Ask Dr. Sears: Pets and Preemies

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Ask Dr. Sears: Pets and Preemies

Q. I’m concerned about the effect our dog and two cats might have on our baby, who was recently born prematurely. Will the pets pose any sort of danger to my child’s health when she comes home from the hospital?

A. Preemies need extra protection from pets because their immature lungs are more susceptible to environmental irritants as well as illness. The more premature your baby and the more lung problems she has while in the hospital, the more careful you must be once she comes home.

Most dogs are naturally curious about babies and adapt easily to the new family member. Of all pets, cats especially like to snuggle next to babies. Something to be aware of, however, is that cats can transmit allergens that irritate a baby’s breathing passages. To protect your preemie’s precious developing lungs, follow these precautions:

Separate baby from pets. During the first three months, keep your baby and pets apart as much as possible. Keep pets out of the nursery  — or your bedroom if that is where your baby sleeps. If your cats are indoor cats, it’s unnecessary and unrealistic to make them stay outdoors, but you must do your best to keep them from resting close to baby. It’s normal for preemies to sleep a lot, and it will be tempting for your cats to jump into the bassinet to nestle next to her while she’s snoozing.

Review your family history. If there is a family history of dog or cat allergies, be extra vigilant about separating your pets and your preemie.

Use an air filter. If your cats are indeed primarily indoor pets, it will be nearly impossible to keep baby from being exposed to allergens. Consider getting a HEPA-type air filter, especially for the nursery. Air filters can reduce the level of allergens and environmental irritants.

Separate baby and litter box. When your baby begins crawling and walking, take extra precautions to keep her away from the cats’ litter box. Cat litter can be a breeding ground for a germ called toxoplasmosis, which can cause respiratory illness and also be harmful to pregnant women.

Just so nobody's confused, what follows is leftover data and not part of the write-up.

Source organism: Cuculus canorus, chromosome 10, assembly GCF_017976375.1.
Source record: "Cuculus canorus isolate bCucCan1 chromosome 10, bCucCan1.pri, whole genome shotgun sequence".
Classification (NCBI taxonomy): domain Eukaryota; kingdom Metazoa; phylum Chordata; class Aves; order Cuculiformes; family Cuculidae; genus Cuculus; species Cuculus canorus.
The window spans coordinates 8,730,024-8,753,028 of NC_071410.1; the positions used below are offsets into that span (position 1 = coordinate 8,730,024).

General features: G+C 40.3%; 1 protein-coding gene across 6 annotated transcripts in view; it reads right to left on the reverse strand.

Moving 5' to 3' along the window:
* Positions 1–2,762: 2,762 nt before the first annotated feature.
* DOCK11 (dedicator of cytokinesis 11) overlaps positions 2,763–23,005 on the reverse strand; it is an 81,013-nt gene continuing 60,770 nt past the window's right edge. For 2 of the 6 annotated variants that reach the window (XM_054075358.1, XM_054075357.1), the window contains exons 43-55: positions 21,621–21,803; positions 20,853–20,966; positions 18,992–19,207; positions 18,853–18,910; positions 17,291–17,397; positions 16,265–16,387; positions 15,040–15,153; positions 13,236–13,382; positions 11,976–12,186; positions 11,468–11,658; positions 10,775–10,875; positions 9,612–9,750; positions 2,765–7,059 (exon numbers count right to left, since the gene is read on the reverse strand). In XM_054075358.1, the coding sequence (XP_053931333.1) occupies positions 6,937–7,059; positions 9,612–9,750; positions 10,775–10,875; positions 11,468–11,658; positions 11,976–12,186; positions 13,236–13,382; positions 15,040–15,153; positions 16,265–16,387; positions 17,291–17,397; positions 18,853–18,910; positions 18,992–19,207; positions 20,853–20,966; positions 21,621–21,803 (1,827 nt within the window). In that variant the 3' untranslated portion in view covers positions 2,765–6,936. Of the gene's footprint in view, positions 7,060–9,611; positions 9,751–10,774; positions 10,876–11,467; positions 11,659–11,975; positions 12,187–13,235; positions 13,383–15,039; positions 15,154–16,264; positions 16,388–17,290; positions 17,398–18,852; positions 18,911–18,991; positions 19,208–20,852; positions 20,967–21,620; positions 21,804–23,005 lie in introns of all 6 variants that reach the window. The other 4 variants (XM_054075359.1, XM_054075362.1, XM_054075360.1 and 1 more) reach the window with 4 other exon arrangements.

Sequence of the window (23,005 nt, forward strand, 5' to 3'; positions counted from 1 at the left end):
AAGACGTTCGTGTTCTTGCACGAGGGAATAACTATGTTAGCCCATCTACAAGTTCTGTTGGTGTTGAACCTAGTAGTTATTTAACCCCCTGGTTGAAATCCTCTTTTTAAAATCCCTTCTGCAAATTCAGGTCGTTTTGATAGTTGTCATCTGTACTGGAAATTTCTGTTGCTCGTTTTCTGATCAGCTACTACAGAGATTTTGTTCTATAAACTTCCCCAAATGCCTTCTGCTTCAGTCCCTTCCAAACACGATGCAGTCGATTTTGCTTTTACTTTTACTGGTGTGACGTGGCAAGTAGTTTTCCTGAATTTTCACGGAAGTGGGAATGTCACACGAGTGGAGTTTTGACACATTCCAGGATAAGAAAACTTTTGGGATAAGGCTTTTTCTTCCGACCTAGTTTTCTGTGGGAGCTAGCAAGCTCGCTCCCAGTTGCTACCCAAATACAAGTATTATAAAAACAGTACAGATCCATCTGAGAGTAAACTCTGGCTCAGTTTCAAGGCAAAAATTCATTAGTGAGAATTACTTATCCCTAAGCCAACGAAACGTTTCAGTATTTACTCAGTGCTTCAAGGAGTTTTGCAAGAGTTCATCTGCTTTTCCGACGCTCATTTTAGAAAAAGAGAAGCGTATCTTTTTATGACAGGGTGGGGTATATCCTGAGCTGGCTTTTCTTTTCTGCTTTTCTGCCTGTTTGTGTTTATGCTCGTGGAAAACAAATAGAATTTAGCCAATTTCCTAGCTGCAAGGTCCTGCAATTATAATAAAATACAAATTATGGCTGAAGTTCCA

More preemie precautions (to protect her maturing lungs):

[BULLET {Have a strict “no-smoking” rule in your home. Any family member who currently smokes now has a very compelling reason to quit. Premature lungs are especially vulnerable to the damaging effects of cigarette smoke. Lining the breathing passages are millions of tiny hair-like filaments, called cilia, which collect irritants and move them up higher in the breathing passages where they can be coughed up. Cigarette smoke paralyzes cilia, making your preemie more prone to respiratory infections. In fact, infants of smoking parents have more than twice the number of doctors’ visits for respiratory illnesses. Smoking outside the house is also unwise, since the allergens from the cigarette smoke can collect on your hair and still manage to irritate your baby.}]

[BULLET {Keep your baby’s immunizations up-to-date, especially those related to respiratory illnesses. Babies who are very premature, less than 34 weeks, are usually given monthly injections of a medicine called Synagis, which protects them from the most common respiratory germ, respiratory syncytial virus (RSV). Check with your health care provider to see if your baby needs RSV protection.}]

[BULLET {Being the parent of a preemie is your license to be overprotective. Screen all visitors for coughs and colds, especially young children. Keep anyone who has symptoms away from your baby, and insist on thorough hand-washing before they hold her.}]

If your preemie has any sort of compromised lung function, you will need to continue the above pulmonary-protective measures at least throughout the first year or two. However, if she experiences no significant lung problems, you can gradually let your preemie and pets grow closer and, hopefully, become the best of friends.